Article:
A little off kilter but I enjoyed his other book "the fingerprints of the gods"From this book, it is obvious that Graham Hancock is a believer in the supernatural. He uses the common hallucinations of ghosts, goblins, fairies, elves and aliens to explain that drugs can get regular people to tap into a supernatural realm that is otherwise only available to religious practitioners.Unfortunately, there is absolutely no proof for the same... and with the ever increasing study of neurology, neurophysiology and neurotheology there are other explanations for why we have a common fascination (or fear) of snakes and insects which feature prominently in these drug or trance induced hallucinations.His scientific approach will appeal to scientific believers but holds little water with the skeptics as he omits too much significant data.

Philippa Dowding

What a fascinating, albeit bizarre, read. Again, one of those books suggested to me by my big brother, so not a book I would have picked off the shelf by myself. However, I was drawn in by Hancock's description of ancient European cave art in the early chapters, then found I couldn't put it down. He's a vivid writer and sets out to answer very intriguing questions: why DID humans first turn to symbolic expression 35,000 years ago? Why do so many shamanic cultures from opposite ends of the planet share similar visionary experiences? I respected his thorough knowledge of ancient civilizations, shamanism, and his willingness to experience hallucinogenics (not my thing, but if you're going to write about it, you should probably experience it). He lost me a little during the alien abduction chapters (and the fairy chapters), I had to force myself to read them and found them a bit tiresome. Still, an intriguing look at ancient and modern cultures of shamanism around the world, and the intriguing possibility that humans share similar hallucinatory experiences encoded into our DNA by ... fairies, little green men, the Gods, the vagaries of random selection? Take your pick.

Pieter-Jan Beyul

This book is an ambitious study on the dark corners of the mind and the relevance of psychedelics in our human evolution. These mindscapes have been explored by shamans and other psychonauts ever since the dawn of man, but have sadly been ignored by modern societies. From the trance-inducing cave paintings of the paleolithicum to the elves of medieval times and the alien abductions of today, Hancock seeks to show the common ground humans in all these epochs shared. We aren't dealing here with mental illness or mere hallucinations, but with contact with an Other. This Other has been with us ever since we hunted and gathered on the plains of Africa and has followed us deep into our post-industrial world. The only difference being, we as so-called enlightened humanists have totally forgotten and even ignored this call from beyond, thus creating a rupture with the teachings of these mentors of our species. This book is a small but very significant step towards a renewal of contact with the other side. This is the book that led me to discover thinkers like McKenna and has convinced me to experiment with psychedelics myself. If a book can achieve that, than it succeeds in its attempts!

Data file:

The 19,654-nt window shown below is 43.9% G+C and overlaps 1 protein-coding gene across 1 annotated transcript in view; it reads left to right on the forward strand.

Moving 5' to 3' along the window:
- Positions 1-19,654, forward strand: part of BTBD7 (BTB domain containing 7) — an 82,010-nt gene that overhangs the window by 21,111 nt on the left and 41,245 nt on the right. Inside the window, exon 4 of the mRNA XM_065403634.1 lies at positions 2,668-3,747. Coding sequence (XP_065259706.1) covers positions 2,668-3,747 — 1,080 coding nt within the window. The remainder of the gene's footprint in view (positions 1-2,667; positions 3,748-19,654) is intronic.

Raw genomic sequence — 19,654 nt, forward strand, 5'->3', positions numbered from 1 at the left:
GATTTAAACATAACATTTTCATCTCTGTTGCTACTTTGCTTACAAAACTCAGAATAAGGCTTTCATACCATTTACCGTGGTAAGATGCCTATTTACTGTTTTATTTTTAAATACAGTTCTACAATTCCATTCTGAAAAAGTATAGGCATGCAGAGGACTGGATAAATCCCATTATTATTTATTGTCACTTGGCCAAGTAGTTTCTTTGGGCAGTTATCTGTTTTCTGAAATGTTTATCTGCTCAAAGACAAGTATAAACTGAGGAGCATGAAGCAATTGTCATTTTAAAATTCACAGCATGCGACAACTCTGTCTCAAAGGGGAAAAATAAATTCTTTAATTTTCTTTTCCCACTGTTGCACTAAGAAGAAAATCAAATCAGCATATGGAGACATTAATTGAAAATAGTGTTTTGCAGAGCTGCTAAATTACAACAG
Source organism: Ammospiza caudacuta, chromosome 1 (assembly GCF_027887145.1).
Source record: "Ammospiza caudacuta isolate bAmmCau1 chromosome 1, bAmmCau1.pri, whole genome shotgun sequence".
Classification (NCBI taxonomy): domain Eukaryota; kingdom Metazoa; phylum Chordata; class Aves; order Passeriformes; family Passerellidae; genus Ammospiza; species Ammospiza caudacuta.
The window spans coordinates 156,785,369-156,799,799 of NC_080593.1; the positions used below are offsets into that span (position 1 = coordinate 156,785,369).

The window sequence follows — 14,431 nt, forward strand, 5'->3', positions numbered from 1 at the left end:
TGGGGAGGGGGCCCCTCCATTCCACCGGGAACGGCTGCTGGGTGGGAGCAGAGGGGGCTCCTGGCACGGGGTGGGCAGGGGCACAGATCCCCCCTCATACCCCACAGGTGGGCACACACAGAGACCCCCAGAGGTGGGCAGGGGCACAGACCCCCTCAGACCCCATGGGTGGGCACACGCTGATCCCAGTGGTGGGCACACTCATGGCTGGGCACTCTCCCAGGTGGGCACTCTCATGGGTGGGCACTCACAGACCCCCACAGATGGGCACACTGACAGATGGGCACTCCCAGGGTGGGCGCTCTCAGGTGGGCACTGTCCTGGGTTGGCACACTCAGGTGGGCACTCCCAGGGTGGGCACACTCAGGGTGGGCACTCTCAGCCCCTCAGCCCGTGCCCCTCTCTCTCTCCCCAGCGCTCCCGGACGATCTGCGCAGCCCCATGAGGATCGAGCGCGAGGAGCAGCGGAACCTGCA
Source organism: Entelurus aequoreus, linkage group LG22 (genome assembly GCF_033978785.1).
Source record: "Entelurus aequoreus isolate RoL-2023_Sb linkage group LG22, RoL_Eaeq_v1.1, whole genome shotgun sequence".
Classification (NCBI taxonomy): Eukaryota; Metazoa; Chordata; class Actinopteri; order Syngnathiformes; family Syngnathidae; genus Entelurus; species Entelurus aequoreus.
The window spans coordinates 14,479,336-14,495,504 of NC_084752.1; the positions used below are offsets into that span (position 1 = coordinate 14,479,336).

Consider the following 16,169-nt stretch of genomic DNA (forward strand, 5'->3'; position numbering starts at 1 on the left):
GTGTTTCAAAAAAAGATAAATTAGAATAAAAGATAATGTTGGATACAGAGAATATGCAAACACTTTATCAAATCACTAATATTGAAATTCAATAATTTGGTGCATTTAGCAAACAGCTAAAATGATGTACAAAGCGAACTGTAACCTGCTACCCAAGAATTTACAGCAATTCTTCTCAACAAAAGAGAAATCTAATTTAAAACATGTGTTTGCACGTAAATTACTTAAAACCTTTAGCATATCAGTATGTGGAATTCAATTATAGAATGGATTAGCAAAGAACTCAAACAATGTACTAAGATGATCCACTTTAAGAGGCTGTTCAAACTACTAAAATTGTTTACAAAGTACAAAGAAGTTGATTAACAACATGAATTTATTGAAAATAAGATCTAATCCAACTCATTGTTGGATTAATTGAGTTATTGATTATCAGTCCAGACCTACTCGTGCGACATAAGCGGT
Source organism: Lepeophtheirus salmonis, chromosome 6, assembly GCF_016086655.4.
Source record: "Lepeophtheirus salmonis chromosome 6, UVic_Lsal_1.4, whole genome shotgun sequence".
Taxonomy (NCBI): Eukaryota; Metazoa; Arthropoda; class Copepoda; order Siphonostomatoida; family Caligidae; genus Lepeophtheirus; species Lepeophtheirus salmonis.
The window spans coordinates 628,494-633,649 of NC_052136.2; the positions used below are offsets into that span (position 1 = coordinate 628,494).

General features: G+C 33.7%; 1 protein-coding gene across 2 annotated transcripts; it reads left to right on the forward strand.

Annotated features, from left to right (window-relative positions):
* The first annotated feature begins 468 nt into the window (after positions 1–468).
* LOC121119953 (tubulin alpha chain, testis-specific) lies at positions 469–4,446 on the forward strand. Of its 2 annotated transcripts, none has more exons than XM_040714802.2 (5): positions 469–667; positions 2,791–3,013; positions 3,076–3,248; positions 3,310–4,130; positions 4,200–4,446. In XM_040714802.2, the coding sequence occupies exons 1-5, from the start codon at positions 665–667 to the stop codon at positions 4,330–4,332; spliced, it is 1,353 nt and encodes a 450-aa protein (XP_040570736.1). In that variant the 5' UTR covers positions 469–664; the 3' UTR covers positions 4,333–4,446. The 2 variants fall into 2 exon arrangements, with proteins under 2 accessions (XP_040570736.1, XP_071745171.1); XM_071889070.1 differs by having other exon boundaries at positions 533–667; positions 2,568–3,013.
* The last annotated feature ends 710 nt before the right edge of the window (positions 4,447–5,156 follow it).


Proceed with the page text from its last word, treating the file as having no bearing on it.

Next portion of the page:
Clearly an intelligent guy. Lots of fascinating stuff. But TOO much fascinating stuff. Too many tenuous connections. Needs an editor. 588 pages should be 288. You start trying to make too many things connect--ayahuasca, fairies, UFOs, cave paintings--and you start to come across as a tinfoil hat guy. Which is a shame. Because he clearly is smart.


I can't recommend this author highly enough, his writing style is very clear and readable, he does tons of research and supports his ideas extremely convincingly. I recommend ANYTHING this author has written. This book talks about altered states of consciousness, ayahuasca ("vision vine" used in S. America) experiments, DMT experiments, trance states commonly used by shamans, ancient cave paintings, the San people who once lived in the Kalahari, and commonality of experiences of drug and trance states, an interesting take on religion and how the Catholic church co-opted some curious experiences and oriented them towards the Virgin Mary, and an interesting discussion of what the brain might really be doing... just a great read if you like any of these subjects.Monumentally good!